Quite deliberately you suspect, McConnell, whose castmates are Henson creations through-and-through, has gone out of her way to champion the sorts of values that feels epitomised her favourite decade – the 1950s.
Which is why Curious Creations features a family group who may not be your usual cast of warm-and-fuzzy suburban denizens but who are as close and supportive, and affectionately argumentative as any family.
There is the aforementioned Edgar who is dopily sweet and adorable, artistically-inclined and who is fine as long as you bring any raw flesh into his vicinity, and Rose (Colleen Smith), a reanimated Frankenstein-ish raccoon made up of many parts who loves to be a fairy batwing princess but is also loudmouthed, sweet tooth gluttonous, as apart to have raunchy relations with a garden gnome as the neighbourhood dogs, and will burn the house if she thinks her birthday has been forgotten.
Rounding out the family photo with some wonderfully jagged edges is Rankle (Michael Oosterom), a resurrected ancient Egyptian mummified cat, still with wraps in place, who has a distinctly god-like mentality and a wicked way with Rose putdowns, Bernard, a monster who lives in the basement and who has a, ahem, thing for the legs of mail ladies and Vivienne (Dita Von Teese), a dead woman who lives in the mirrors of Christine’s home and who emerges once a year at Halloween to re-enter the world.
Macabre and more than a little comfortable with various forms of torture and the dark arts they may all be but what makes McConnell’s weird little brood of lovable misfits such a joy to watch is they are a family, they care for each other, caustic oneliners notwithstanding and they give narrative form to the most imaginative cooking/sewing/sculpting lifestyle you’ll have likely ever seen.
While it’s possible only the most patient and dedicated of McConnell’s viewers and the over 400,000 people who follow her every gothically idiosyncratic move on Instagram will ever make any of her creations, there is a particular joy in watching her slowly build a cake-based replica of her gothic mansion or construct a dress with an ease that those of us without those skills will find utterly absorbing.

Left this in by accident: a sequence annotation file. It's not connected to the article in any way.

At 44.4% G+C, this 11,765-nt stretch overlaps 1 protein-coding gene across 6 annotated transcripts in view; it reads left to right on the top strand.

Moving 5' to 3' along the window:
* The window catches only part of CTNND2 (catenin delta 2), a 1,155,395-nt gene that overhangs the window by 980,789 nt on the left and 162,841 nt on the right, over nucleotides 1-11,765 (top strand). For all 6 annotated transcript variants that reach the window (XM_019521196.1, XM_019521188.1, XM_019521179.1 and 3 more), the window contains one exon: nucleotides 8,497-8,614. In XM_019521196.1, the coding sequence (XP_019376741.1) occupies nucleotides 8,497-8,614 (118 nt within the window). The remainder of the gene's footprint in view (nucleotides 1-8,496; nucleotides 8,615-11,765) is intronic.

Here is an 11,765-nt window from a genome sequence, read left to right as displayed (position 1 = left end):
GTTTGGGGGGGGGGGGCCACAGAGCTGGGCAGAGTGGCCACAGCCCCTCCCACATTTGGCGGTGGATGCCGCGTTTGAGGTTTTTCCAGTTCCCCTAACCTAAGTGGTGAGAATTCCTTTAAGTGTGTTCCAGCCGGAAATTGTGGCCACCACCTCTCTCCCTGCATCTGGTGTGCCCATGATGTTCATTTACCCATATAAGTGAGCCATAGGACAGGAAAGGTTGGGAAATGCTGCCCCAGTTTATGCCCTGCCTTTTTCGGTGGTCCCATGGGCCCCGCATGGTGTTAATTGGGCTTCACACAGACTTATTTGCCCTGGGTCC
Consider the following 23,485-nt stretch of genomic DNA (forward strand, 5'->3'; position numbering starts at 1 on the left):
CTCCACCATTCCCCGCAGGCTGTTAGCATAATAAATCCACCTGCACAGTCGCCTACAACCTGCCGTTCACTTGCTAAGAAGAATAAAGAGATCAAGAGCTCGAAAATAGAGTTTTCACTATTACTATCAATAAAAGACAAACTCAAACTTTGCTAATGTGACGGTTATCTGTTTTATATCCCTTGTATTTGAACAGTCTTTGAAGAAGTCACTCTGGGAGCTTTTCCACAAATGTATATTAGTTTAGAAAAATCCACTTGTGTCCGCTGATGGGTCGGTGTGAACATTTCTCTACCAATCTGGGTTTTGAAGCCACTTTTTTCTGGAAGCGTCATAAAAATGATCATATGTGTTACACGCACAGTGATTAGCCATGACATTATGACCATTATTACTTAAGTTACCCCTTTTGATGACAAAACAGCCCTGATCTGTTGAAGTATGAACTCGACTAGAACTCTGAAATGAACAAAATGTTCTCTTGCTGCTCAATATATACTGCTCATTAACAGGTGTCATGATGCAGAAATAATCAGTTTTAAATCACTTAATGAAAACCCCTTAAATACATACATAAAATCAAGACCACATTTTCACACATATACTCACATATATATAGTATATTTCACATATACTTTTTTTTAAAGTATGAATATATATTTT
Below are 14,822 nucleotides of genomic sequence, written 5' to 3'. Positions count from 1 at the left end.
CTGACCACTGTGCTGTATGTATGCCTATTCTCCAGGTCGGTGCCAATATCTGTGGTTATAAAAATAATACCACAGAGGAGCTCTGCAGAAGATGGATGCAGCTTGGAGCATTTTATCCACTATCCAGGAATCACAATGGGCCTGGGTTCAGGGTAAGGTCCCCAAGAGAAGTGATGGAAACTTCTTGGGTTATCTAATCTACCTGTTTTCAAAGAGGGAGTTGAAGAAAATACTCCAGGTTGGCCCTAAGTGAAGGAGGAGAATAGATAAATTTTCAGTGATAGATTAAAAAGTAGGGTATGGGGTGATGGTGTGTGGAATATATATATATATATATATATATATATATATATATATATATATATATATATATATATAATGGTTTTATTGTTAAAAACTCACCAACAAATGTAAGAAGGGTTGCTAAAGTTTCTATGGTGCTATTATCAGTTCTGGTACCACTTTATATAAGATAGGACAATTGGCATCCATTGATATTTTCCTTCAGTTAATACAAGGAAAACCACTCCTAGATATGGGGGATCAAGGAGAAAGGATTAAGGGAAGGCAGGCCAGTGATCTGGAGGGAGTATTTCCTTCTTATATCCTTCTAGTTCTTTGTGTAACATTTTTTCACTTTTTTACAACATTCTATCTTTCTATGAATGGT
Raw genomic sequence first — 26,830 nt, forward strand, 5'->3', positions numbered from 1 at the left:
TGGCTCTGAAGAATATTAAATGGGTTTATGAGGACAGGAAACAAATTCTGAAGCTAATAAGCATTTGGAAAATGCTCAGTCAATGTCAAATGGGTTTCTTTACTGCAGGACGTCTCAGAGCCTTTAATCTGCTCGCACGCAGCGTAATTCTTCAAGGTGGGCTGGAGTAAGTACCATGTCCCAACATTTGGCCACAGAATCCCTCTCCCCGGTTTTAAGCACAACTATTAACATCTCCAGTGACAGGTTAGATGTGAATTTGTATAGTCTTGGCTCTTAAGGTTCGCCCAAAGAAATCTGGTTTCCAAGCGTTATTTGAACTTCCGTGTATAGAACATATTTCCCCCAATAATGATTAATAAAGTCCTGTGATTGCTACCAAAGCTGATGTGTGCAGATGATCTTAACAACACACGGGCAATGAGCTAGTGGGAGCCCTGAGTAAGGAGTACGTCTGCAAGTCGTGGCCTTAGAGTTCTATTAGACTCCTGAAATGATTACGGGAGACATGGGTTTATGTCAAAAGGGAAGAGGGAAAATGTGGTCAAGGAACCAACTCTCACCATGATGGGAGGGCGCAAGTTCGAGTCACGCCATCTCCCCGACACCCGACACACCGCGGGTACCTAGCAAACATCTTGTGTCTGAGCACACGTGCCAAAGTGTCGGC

Part of the charm is McConnell’s sublimely-perfect, idealistic presentation where not a hair is out of place, dresses fit to an immaculate tee and even her voice modulates in a range that is soothing and friendly in a way that suggests she is your very best friend and will always be so, but more than that is the overall look and feel of the show which is creepy yes but in a way that reassures you that at its heart, it’s all bout belonging, being loved, and yes, eating food so artfully-constructed that slicing into it feels like some sort of crime against a whimsically-dark aesthetic.
The Curious Creations of Christine McConnell is such a treat on so many levels that bingeing it is ridiculously easy – you will be beguiled by artistry so beautiful it will make you wish you were housemates with Edgar, Rose and Rankle, be swept up in the warmth and love of a dysfunctionally functional family but most importantly, be able to take a trip to the dark side without leaving your couch, which for the fainthearted among us, is the absolute best of both worlds.